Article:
Epstein-Barr virus (EBV)-encoded small RNAs (EBER1 and EBER2) are highly expressed in all forms of EBV latency in EBV-associated malignancies. EBER gene variations and their association with EBV-associated disease still remain poorly characterized. To investigate the patterns of EBER gene variations and their roles in tumorigenesis, EBER gene sequences were analyzed by nested-PCR and DNA sequencing in 101 lymphomas from Northern China, a non-nasopharyngeal carcinoma (NPC) endemic area. In addition, EBV type 1 and type 2 classifications were made by using nested-PCR assays across type-specific regions in the EBNA2 gene. EB-6m was the dominant subtype (95.0%, 96/101) in lymphoma. The distribution of the EBER subtypes in the four lymphoma groups was not significantly different (p > 0.05), neither was that of the EBNA2 type (p > 0.05). Compared with previous data in the same area, the distribution of EBER subtypes in lymphoma was similar to that in EBV-associated gastric carcinoma (EBVaGC) and throat washing (TW) from healthy donors (p > 0.05), but was significantly different from that of NPC. The EBNA2 type distribution between lymphoma and the other three groups was significantly different (p < 0.05). The proportion of type 1 and type 2 dual infections was higher in lymphoma than that in GC, NPC and TW. The mutation 7123nt A → T was identified in 11 of 101 (10.9%, 11/101) lymphomas, significantly more than that in EBV-associated gastric carcinomas (EBVaGC) (0%, 0/50) and throat washings (TWs) from healthy donors (3.3%, 3/92) (p < 0.05). These findings indicate that EBER subtypes may not be associated with pathogenesis of lymphoma, but that a point mutation at position 7123nt (A → T) provides a new area for further exploration. Furthermore it is necessary to investigate the role of EBNA2-subtype mixed infections in the establishment of lymphoma.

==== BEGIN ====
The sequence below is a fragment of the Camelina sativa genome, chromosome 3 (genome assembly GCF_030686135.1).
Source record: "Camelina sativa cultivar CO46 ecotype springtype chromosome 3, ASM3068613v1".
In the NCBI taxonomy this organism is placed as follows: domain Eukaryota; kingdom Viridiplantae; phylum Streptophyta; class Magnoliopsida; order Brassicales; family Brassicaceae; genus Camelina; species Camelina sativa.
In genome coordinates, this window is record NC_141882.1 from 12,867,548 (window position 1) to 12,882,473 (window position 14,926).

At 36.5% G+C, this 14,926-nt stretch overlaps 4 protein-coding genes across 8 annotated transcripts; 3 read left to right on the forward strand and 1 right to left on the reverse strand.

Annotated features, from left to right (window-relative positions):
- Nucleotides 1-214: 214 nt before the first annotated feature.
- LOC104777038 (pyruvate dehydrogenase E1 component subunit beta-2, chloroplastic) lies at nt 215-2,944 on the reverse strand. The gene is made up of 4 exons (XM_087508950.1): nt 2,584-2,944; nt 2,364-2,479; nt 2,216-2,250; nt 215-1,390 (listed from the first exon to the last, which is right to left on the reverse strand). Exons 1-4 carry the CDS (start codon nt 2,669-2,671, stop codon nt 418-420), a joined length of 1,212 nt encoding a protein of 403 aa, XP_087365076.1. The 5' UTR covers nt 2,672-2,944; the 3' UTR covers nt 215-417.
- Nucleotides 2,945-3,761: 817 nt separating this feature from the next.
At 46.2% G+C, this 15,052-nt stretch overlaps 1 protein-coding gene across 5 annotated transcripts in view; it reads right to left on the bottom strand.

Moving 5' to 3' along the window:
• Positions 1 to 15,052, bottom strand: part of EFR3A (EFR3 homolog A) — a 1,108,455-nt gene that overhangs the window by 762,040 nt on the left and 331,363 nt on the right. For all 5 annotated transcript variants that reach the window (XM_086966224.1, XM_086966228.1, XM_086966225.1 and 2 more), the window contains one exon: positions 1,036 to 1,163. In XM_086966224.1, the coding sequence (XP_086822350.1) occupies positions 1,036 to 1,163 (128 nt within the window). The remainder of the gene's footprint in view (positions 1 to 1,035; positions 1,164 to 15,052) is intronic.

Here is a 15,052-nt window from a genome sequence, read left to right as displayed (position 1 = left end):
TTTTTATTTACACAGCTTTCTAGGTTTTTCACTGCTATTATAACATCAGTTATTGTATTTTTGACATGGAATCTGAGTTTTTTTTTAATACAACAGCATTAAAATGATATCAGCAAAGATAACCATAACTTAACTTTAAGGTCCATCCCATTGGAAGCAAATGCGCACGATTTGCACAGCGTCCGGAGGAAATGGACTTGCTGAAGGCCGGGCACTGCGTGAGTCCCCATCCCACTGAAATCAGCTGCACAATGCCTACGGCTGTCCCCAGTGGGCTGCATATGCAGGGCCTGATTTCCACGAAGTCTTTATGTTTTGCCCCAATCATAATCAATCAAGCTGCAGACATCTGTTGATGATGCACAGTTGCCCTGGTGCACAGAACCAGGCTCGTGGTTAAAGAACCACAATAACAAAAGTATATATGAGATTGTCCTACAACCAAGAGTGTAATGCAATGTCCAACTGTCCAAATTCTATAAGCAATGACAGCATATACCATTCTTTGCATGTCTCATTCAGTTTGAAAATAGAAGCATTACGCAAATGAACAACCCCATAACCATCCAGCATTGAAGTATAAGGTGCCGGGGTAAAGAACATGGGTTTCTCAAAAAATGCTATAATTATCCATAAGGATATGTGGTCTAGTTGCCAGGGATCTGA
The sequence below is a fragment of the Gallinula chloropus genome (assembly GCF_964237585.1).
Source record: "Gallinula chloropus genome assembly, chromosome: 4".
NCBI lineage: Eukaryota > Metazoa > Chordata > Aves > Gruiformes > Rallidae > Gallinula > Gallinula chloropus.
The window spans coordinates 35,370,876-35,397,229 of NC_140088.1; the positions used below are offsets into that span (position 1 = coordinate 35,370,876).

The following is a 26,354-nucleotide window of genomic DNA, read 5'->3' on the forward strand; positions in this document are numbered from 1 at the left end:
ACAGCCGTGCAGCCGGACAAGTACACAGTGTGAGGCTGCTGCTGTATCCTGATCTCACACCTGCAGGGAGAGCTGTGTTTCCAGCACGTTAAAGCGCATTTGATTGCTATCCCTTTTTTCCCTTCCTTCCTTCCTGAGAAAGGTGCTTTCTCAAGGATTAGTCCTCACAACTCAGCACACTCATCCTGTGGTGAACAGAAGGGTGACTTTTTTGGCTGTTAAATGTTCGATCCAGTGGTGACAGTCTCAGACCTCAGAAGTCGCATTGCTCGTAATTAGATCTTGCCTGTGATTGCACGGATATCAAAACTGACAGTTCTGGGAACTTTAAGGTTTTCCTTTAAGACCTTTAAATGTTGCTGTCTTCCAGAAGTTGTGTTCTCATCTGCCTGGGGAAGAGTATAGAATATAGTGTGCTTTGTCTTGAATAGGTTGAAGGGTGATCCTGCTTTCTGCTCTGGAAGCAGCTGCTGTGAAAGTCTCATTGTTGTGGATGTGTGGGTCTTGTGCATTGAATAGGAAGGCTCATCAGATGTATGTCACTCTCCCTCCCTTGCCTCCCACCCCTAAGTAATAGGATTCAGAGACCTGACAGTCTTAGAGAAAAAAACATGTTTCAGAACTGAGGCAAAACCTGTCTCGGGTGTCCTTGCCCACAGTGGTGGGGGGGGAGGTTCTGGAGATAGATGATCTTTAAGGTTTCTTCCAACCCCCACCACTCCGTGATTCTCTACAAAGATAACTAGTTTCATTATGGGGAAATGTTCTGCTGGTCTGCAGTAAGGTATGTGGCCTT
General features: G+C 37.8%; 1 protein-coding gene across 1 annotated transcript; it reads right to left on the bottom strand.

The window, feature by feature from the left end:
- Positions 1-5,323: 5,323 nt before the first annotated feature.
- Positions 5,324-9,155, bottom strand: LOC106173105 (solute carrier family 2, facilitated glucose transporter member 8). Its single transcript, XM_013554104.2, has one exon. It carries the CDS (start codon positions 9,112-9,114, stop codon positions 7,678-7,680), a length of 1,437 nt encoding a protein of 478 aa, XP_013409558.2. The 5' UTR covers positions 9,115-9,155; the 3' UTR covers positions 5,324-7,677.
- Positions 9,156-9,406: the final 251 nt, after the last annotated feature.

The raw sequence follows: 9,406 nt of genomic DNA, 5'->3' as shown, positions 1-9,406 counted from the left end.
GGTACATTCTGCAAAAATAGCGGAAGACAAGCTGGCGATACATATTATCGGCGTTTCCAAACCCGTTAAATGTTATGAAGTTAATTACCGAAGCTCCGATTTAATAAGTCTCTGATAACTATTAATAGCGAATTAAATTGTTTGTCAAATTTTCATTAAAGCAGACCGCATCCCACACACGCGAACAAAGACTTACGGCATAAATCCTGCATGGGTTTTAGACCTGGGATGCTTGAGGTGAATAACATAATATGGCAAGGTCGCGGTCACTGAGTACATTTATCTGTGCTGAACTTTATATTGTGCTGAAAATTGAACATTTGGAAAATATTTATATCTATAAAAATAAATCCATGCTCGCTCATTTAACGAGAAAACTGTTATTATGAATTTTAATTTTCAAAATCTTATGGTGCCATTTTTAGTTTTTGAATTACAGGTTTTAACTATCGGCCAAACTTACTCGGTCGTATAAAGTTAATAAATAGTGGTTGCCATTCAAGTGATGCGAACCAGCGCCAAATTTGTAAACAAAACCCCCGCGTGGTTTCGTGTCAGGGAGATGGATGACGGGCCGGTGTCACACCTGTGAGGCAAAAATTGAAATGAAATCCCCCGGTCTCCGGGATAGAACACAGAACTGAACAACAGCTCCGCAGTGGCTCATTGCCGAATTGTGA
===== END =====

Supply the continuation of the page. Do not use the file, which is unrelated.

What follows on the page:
Archives of Virology – Springer Journals
Published: Feb 20, 2017
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